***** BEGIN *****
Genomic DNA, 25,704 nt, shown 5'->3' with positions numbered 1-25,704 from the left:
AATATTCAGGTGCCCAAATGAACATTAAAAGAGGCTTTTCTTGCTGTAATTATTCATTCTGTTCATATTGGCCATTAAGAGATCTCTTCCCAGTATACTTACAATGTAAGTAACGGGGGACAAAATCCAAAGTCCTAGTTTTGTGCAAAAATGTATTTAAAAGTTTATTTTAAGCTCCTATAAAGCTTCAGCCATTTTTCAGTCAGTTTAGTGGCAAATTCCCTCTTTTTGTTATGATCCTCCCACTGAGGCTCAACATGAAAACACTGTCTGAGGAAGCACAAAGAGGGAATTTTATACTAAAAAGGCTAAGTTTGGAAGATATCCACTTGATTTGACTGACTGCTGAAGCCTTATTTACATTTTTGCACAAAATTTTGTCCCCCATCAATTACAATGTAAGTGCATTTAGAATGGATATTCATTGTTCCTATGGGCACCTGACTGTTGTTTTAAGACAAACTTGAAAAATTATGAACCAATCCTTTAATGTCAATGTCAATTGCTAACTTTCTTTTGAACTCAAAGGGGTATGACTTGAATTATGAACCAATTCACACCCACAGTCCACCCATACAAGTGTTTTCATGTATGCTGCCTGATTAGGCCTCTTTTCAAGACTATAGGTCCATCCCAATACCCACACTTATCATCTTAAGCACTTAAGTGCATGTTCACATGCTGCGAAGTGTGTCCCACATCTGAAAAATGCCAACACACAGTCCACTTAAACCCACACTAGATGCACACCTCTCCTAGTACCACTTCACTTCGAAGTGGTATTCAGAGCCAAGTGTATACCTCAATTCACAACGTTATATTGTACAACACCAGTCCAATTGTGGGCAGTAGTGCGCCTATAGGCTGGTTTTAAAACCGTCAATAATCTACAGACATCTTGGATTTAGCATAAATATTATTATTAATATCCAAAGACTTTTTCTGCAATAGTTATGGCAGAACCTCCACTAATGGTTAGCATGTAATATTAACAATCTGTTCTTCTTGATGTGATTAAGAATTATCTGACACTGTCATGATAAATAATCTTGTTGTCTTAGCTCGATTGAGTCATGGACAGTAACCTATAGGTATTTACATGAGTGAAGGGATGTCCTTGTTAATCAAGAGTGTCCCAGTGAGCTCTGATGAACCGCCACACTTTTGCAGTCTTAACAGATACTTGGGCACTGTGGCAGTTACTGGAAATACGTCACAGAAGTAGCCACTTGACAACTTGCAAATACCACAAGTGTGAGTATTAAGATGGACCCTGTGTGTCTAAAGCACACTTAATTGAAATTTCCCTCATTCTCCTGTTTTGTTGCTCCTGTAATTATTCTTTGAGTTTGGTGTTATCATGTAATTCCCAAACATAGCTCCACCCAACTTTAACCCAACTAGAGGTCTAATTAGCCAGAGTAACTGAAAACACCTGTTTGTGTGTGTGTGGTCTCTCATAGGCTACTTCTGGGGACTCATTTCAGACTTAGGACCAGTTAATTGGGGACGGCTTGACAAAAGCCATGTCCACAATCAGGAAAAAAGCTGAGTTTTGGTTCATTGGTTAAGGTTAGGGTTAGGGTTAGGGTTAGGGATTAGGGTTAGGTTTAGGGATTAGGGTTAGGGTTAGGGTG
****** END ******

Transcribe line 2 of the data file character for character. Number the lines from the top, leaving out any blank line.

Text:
AATATTCAGGTGCCCAAATGAACATTAAAAGAGGCTTTTCTTGCTGTAATTATTCATTCTGTTCATATTGGCCATTAAGAGATCTCTTCCCAGTATACTTACAATGTAAGTAACGGGGGACAAAATCCAAAGTCCTAGTTTTGTGCAAAAATGTATTTAAAAGTTTATTTTAAGCTCCTATAAAGCTTCAGCCATTTTTCAGTCAGTTTAGTGGCAAATTCCCTCTTTTTGTTATGATCCTCCCACTGAGGCTCAACATGAAAACACTGTCTGAGGAAGCACAAAGAGGGAATTTTATACTAAAAAGGCTAAGTTTGGAAGATATCCACTTGATTTGACTGACTGCTGAAGCCTTATTTACATTTTTGCACAAAATTTTGTCCCCCATCAATTACAATGTAAGTGCATTTAGAATGGATATTCATTGTTCCTATGGGCACCTGACTGTTGTTTTAAGACAAACTTGAAAAATTATGAACCAATCCTTTAATGTCAATGTCAATTGCTAACTTTCTTTTGAACTCAAAGGGGTATGACTTGAATTATGAACCAATTCACACCCACAGTCCACCCATACAAGTGTTTTCATGTATGCTGCCTGATTAGGCCTCTTTTCAAGACTATAGGTCCATCCCAATACCCACACTTATCATCTTAAGCACTTAAGTGCATGTTCACATGCTGCGAAGTGTGTCCCACATCTGAAAAATGCCAACACACAGTCCACTTAAACCCACACTAGATGCACACCTCTCCTAGTACCACTTCACTTCGAAGTGGTATTCAGAGCCAAGTGTATACCTCAATTCACAACGTTATATTGTACAACACCAGTCCAATTGTGGGCAGTAGTGCGCCTATAGGCTGGTTTTAAAACCGTCAATAATCTACAGACATCTTGGATTTAGCATAAATATTATTATTAATATCCAAAGACTTTTTCTGCAATAGTTATGGCAGAACCTCCACTAATGGTTAGCATGTAATATTAACAATCTGTTCTTCTTGATGTGATTAAGAATTATCTGACACTGTCATGATAAATAATCTTGTTGTCTTAGCTCGATTGAGTCATGGACAGTAACCTATAGGTATTTACATGAGTGAAGGGATGTCCTTGTTAATCAAGAGTGTCCCAGTGAGCTCTGATGAACCGCCACACTTTTGCAGTCTTAACAGATACTTGGGCACTGTGGCAGTTACTGGAAATACGTCACAGAAGTAGCCACTTGACAACTTGCAAATACCACAAGTGTGAGTATTAAGATGGACCCTGTGTGTCTAAAGCACACTTAATTGAAATTTCCCTCATTCTCCTGTTTTGTTGCTCCTGTAATTATTCTTTGAGTTTGGTGTTATCATGTAATTCCCAAACATAGCTCCACCCAACTTTAACCCAACTAGAGGTCTAATTAGCCAGAGTAACTGAAAACACCTGTTTGTGTGTGTGTGGTCTCTCATAGGCTACTTCTGGGGACTCATTTCAGACTTAGGACCAGTTAATTGGGGACGGCTTGACAAAAGCCATGTCCACAATCAGGAAAAAAGCTGAGTTTTGGTTCATTGGTTAAGGTTAGGGTTAGGGTTAGGGTTAGGGATTAGGGTTAGGTTTAGGGATTAGGGTTAGGGTTAGGGTG